Ghana's independence wasn't declared by Kwame Nkrumah - Speaker

Ghana's independence wasn't declared by Kwame Nkrumah - Speaker

- The speaker of parliament says Ghana's post colonial historical files contain huge mistakes regarding the country's independence struggle

- Professor Mike Ocquaye intimates that it is a lie that Dr. Kwame Nkrumah declared the independence of Ghana

- He want all history textbooks rewrite the true history of Ghana's independence

The speaker of parliament has argued that Dr. Kwame Nkrumah is not the founder of Ghana and also should not be credited for declaring Ghana's independence on 6th March 1957.

According to Professor Mike Ocquaye, Ghana's educational system has over the years been feeding students with false academic information on the true history of Ghana. He wants this to change across all history textbooks.

Making his case at the 40th-anniversary lecture of Prof. Kofi Abrefa Busia, on at the Accra International Conference Centre, Prof Oquaye said the declaration Dr. Nkrumah made was only a teaser at a Convention People’s Party’s rally which preceded the actual declaration of independence later on March 6, 1957, in Parliament.

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“That was a CPP rally and Nkrumah was entitled to let his supporters know that the struggle was in fact ended. Independence was declared hours later in Parliament,” he argued.

Attributing Ghana's independence to the making of Dr. Busia, the speaker of parliament intimated that the second Prime Minister was the man who supported the motion moved by Kwame Nkrumah for independence.

“In this connection, let me say categorically that Nkrumah did not declare independence at the Old Polo Grounds. The motion for independence was supported by Busia and was carried and the Duchess of Kent declared Ghana independent at the National Assembly by the authority of Queen Elizabeth II,” he noted.

Ghana's independence wasn't declared by Kwame Nkrumah - Speaker
Kwame Nkrumah at the Apollo Grounds in Accra on March 6th 1957 (Photo: Gettty Images)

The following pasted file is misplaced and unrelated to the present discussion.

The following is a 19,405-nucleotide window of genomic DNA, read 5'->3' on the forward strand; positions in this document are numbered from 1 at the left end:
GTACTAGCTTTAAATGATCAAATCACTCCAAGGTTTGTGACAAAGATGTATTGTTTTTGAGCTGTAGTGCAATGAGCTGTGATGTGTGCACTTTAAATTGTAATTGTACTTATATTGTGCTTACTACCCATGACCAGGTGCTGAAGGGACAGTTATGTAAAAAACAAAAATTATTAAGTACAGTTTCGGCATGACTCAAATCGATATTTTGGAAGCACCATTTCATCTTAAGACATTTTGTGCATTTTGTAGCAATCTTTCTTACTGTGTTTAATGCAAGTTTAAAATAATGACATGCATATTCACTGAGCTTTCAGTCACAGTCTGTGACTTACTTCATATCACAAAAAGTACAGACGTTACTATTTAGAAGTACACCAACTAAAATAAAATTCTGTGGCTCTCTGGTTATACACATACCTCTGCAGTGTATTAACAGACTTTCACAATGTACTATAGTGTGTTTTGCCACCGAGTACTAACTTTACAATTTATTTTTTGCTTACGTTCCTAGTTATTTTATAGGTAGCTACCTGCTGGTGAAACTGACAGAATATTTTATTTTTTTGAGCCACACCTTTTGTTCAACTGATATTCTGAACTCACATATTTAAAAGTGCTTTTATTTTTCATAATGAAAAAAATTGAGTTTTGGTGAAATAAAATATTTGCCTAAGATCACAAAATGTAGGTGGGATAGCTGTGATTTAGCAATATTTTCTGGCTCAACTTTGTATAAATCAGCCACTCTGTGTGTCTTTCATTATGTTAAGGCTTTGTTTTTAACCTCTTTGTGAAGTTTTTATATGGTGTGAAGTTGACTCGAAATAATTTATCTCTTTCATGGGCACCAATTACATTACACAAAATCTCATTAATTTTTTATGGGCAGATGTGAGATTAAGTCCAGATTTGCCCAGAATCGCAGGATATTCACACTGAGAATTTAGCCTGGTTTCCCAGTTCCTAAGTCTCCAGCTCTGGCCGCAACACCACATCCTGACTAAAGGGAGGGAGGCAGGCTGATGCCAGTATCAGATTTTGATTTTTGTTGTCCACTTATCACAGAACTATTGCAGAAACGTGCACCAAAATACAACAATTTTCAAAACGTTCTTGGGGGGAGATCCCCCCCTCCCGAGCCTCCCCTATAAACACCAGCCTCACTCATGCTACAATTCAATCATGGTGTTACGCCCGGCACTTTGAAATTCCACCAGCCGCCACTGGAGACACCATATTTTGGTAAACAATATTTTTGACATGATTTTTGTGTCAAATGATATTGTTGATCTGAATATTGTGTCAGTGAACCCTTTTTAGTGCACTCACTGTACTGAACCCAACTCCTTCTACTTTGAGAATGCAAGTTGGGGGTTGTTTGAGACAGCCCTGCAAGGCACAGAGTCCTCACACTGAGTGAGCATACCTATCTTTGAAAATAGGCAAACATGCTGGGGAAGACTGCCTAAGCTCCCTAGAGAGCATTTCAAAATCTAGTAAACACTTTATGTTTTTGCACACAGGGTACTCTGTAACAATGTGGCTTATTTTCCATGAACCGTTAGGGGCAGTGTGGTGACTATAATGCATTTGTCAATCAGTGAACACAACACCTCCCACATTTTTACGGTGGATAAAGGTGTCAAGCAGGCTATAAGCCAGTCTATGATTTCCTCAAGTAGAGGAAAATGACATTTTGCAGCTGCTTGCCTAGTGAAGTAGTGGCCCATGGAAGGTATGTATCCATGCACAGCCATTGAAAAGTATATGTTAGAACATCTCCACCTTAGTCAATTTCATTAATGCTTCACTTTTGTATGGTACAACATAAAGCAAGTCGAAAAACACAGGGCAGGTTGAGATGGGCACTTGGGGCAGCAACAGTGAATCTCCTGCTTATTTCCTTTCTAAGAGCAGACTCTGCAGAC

Source: Getty Images

Nkrumah's main purpose abroad was to get prepared to win the battle of independence for Ghana. Since he could not fight the anti-colonial fight all by himself, Nkrumah decided to form a strong political party which would help him win the hearts and minds of Ghanaians, who already were resisting colonial rule.

The party was called the Convention People's Party (CPP). The fight for political independence was not an easy one for Nkrumah.

He suffered some arrests by opposing colonial forces. He also was met with grave political opposition from other local politicians who just felt the approach by Nkrumah was very radical.

But despite all these challenges, Nkrumah managed to become Ghana's prime minister in 1952. He kept this position until 1920 when he officially got elected as president of Ghana under the new 1960 Constitution - Ghana's first Constitution before the 1992 Constitution.

Nkrumah's political mission in Ghana never lasted as he got deposed from power through a bloody coup in 1966 championed by an opposing party called the National Liberation Council (NLC).

Despite his overthrow, Kwame Nkrumah was still committed to pursuing his agenda against colonial rule. This dream was achieved in Guinea where he was honored as the co-founder of the country. This move follows Nkrumah's performance in managing to facilitate a massive industrialization agenda.

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Today, although we may not have met Nkrumah in person, we remember him for the construction and commissioning of the Akosombo Dam, Tema Harbour, Tema Motorway, Volta River Authority (VRA), Ghana Broadcasting Company (GBC) and many more.

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